Blatter vows to get tough on racism
FIFA president Sepp Blatter has said that teams guilty of discrimination could be punished with point deductions and even relegation.
Blatter courted controversy in 2011 when he told CNN World Sport that "there is no racism" in football and added: "We are in a game, and at the end of the game, we shake hands, and this can happen ... on the field of play sometimes you say something that is not very correct, but then at the end of the game, the game is over and you have the next game where you can behave better."
He was widely criticised for those remarks and faced calls to resign his post, but he has since adopted a more hardline stance over the matter.
Following the well-publicised incidents at the end of the England Under-21 team's play-off match in Serbia in October, Blatter indicated that he felt UEFA's punishment - an €80,000 fine and one match to be played behind closed doors - was insufficient, and vowed to take up the matter with Michel Platini.
He had more recently condemned the racist abuse suffered by AC Milan midfielder Kevin-Prince Boateng during a friendly game with Pro Patria earlier this month, although he said walking off the field was not a solution.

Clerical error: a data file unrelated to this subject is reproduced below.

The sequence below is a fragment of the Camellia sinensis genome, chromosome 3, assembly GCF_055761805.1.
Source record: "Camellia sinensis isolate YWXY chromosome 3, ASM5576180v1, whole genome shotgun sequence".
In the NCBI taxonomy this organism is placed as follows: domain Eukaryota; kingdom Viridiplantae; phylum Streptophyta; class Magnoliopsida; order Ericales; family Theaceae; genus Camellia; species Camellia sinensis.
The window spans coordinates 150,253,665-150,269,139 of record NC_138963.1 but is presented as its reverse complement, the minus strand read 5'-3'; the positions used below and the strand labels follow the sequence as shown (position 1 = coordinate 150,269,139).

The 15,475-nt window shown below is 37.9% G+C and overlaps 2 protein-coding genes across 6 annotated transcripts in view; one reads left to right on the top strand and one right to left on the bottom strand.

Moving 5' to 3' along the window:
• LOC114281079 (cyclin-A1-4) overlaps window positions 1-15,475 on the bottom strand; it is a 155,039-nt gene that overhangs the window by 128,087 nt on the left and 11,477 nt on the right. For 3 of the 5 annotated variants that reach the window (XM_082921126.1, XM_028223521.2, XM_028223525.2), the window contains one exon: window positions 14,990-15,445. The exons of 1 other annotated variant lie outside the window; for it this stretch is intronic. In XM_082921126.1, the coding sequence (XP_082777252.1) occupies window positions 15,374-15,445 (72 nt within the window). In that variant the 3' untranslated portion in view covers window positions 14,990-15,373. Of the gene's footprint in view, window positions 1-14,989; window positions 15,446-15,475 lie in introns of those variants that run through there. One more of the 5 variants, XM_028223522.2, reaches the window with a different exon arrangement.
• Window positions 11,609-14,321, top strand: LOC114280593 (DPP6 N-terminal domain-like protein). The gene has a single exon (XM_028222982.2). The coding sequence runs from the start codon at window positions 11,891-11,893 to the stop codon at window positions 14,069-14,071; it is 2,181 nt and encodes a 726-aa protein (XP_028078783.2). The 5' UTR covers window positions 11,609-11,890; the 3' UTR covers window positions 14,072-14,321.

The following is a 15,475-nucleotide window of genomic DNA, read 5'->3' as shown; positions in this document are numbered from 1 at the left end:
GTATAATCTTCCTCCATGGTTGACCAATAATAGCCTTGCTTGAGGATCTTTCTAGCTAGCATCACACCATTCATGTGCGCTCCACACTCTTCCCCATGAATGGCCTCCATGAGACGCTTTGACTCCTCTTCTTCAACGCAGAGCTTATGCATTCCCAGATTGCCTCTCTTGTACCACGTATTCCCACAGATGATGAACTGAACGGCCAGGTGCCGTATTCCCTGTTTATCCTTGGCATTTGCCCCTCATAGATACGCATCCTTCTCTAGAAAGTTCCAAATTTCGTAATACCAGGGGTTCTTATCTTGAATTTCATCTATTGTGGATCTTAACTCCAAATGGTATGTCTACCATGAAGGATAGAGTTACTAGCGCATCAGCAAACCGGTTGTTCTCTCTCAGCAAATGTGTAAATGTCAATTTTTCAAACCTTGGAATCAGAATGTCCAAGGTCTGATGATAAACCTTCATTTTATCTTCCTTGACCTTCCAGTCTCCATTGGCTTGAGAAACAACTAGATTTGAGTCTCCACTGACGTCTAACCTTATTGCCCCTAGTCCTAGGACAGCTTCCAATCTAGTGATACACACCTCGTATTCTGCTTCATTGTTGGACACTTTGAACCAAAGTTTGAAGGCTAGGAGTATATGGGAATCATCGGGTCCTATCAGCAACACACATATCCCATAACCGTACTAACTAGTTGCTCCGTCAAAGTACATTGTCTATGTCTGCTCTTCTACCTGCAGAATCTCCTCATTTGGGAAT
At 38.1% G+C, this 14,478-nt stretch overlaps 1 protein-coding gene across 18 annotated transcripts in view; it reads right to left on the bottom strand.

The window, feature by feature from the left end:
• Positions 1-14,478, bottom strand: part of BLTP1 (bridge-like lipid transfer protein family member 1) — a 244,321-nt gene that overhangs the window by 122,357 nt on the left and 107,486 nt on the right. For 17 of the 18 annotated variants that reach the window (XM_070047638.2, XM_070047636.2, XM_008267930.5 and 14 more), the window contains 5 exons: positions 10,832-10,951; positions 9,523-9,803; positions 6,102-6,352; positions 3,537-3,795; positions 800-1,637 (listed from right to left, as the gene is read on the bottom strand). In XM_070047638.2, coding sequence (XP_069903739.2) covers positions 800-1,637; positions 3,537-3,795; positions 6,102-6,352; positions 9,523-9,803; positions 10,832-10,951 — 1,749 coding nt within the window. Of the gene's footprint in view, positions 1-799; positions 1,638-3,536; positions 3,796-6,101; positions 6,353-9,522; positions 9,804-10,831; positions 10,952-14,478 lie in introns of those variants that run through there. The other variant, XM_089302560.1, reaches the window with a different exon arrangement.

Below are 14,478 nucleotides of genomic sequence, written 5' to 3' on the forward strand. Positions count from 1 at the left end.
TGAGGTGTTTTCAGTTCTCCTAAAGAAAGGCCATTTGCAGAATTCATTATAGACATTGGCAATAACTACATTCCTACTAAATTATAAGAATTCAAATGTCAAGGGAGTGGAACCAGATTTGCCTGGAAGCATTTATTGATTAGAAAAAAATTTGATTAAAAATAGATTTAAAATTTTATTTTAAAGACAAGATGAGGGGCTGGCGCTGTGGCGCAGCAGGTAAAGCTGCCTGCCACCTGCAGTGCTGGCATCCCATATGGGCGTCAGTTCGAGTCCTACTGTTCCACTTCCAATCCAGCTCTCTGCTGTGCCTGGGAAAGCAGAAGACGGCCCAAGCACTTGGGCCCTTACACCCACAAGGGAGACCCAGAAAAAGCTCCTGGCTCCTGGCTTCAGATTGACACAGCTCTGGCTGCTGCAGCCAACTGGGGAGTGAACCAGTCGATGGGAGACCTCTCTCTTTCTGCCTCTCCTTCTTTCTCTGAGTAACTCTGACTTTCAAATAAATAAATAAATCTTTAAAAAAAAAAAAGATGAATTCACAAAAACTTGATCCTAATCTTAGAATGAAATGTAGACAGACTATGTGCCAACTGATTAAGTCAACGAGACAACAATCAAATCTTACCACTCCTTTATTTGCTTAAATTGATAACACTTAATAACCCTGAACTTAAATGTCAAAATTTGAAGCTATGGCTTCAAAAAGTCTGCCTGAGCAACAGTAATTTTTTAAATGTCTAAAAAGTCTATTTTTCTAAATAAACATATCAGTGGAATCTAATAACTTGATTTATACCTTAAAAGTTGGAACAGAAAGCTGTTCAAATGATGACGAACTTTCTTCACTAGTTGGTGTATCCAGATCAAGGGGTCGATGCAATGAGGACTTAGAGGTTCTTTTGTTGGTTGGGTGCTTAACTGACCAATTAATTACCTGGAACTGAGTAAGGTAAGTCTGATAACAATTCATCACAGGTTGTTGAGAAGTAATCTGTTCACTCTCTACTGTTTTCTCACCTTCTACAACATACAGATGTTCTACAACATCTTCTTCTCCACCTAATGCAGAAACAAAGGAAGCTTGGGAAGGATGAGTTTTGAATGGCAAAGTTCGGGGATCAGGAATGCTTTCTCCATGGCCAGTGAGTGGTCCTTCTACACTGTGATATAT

Speaking at a press conference in Saint Petersburg, Blatter has now said: "The entire world fights against racism and discrimination. Football is part of the world's society. We unite more than 300 million people around the world and should set an example. Without serious sanctions, nothing will ever change."
Writing on his Twitter account on Sunday morning, he said discussions over potential punishments would take place in the coming weeks and that, with the current sanctions failing to make a suitable impact, relegation could be an option.
He tweeted: "Sanctions against discriminatory acts must be very severe. We will discuss this at next Strategic Committee in 3 weeks.
"Deduction of points/team relegation. Financial sanctions: not efficient. Matches behind closed-doors: not good solution."
Piara Powar, the executive director of the FARE network which works in over 40 countries to tackle discrimination and social exclusion, welcomed Blatter's latest remarks.
Powar said: "We welcome any suggestion that the rules of football will be applied more stringently and governing bodies at all levels forced to recognise their responsibilities. There has been enough talking without decisive action.
"But that is not enough, education and awareness-raising must be at the centre of action. We cannot allow a feeling to develop where people think sanctions to deal with discrimination are about top-down political correctness."
Information from the Press Association was used in this report